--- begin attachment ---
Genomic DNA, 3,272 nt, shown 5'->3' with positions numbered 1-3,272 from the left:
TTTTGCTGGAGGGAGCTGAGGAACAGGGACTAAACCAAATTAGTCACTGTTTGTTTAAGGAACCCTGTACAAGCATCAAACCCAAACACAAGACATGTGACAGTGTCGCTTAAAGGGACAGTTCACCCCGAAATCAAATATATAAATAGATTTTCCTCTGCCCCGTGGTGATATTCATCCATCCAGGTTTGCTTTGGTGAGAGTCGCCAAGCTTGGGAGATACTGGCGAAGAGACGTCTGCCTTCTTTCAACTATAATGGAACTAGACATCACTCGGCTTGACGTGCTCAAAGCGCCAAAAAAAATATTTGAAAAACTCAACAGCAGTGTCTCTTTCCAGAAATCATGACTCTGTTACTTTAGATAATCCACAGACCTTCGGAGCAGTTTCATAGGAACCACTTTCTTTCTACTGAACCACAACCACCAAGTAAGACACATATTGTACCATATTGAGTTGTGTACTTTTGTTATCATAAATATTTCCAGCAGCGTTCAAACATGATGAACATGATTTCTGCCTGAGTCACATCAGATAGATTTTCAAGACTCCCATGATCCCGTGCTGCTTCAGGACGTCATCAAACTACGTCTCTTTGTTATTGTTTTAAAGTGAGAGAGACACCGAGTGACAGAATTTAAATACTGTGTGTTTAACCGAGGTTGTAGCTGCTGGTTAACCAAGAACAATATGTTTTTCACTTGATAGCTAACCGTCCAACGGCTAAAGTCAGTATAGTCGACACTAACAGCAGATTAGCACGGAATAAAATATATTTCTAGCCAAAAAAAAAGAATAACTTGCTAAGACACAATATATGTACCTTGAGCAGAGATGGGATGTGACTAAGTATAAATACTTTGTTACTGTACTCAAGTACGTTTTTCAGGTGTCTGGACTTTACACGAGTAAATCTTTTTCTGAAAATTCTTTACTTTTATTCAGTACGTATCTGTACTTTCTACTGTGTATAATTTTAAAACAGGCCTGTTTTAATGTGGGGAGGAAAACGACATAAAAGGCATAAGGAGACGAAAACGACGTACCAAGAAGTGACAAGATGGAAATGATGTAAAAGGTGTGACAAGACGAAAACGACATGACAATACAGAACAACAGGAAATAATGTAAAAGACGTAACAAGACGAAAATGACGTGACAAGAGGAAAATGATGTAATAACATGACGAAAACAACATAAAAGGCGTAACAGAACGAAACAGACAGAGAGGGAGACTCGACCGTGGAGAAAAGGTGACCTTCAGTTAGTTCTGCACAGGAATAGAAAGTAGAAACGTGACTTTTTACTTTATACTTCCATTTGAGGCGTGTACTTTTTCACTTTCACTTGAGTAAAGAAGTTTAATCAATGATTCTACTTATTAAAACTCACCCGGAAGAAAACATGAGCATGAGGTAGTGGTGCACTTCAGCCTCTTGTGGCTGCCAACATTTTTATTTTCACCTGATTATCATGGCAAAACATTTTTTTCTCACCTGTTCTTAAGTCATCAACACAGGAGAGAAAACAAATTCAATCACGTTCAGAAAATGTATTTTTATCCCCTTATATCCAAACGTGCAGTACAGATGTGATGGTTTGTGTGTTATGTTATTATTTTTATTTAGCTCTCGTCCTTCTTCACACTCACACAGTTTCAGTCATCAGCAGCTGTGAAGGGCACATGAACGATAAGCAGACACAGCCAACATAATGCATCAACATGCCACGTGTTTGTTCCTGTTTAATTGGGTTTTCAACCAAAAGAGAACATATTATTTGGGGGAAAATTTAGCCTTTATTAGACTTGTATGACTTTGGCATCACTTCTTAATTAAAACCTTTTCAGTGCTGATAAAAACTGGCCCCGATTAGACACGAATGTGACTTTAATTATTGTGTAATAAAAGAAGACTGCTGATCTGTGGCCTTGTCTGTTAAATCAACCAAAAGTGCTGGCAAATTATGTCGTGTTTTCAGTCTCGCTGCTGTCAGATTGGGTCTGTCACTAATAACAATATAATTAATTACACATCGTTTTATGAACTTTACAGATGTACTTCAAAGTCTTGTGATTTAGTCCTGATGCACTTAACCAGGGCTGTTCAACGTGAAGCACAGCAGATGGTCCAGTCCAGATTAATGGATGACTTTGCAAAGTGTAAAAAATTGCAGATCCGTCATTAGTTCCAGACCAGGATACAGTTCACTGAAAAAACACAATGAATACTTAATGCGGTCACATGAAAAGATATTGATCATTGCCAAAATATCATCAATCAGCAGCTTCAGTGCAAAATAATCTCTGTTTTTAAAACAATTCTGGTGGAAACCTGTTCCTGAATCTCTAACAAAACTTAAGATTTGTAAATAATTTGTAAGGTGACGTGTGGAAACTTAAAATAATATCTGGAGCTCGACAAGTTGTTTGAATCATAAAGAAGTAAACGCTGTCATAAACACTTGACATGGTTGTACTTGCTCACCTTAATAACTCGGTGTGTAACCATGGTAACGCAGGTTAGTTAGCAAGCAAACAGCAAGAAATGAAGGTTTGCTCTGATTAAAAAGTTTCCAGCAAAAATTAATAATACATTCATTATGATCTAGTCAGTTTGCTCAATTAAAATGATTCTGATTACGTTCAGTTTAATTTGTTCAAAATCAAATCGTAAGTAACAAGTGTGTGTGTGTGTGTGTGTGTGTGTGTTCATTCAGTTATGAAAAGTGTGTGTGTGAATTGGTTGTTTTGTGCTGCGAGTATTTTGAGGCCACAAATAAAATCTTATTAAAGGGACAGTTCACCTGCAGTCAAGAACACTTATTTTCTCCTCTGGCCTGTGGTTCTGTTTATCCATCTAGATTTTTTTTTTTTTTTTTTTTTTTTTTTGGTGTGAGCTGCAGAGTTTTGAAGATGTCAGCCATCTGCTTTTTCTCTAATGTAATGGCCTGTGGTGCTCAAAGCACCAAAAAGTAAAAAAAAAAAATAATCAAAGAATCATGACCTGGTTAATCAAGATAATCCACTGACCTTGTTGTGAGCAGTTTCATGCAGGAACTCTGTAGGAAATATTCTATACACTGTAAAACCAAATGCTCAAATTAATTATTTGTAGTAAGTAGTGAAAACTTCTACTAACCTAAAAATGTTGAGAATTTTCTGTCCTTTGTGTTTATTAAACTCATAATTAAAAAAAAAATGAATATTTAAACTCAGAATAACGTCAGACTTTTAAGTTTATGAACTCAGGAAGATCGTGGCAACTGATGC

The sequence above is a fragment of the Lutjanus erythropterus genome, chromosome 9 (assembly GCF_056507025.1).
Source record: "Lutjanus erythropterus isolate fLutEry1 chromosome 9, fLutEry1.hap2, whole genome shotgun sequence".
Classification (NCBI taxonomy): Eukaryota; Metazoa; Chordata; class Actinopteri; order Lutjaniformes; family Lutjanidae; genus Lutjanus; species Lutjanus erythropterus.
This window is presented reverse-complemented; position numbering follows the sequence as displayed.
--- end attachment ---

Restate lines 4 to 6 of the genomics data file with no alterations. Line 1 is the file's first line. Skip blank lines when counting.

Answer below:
Source record: "Lutjanus erythropterus isolate fLutEry1 chromosome 9, fLutEry1.hap2, whole genome shotgun sequence".
Classification (NCBI taxonomy): Eukaryota; Metazoa; Chordata; class Actinopteri; order Lutjaniformes; family Lutjanidae; genus Lutjanus; species Lutjanus erythropterus.
This window is presented reverse-complemented; position numbering follows the sequence as displayed.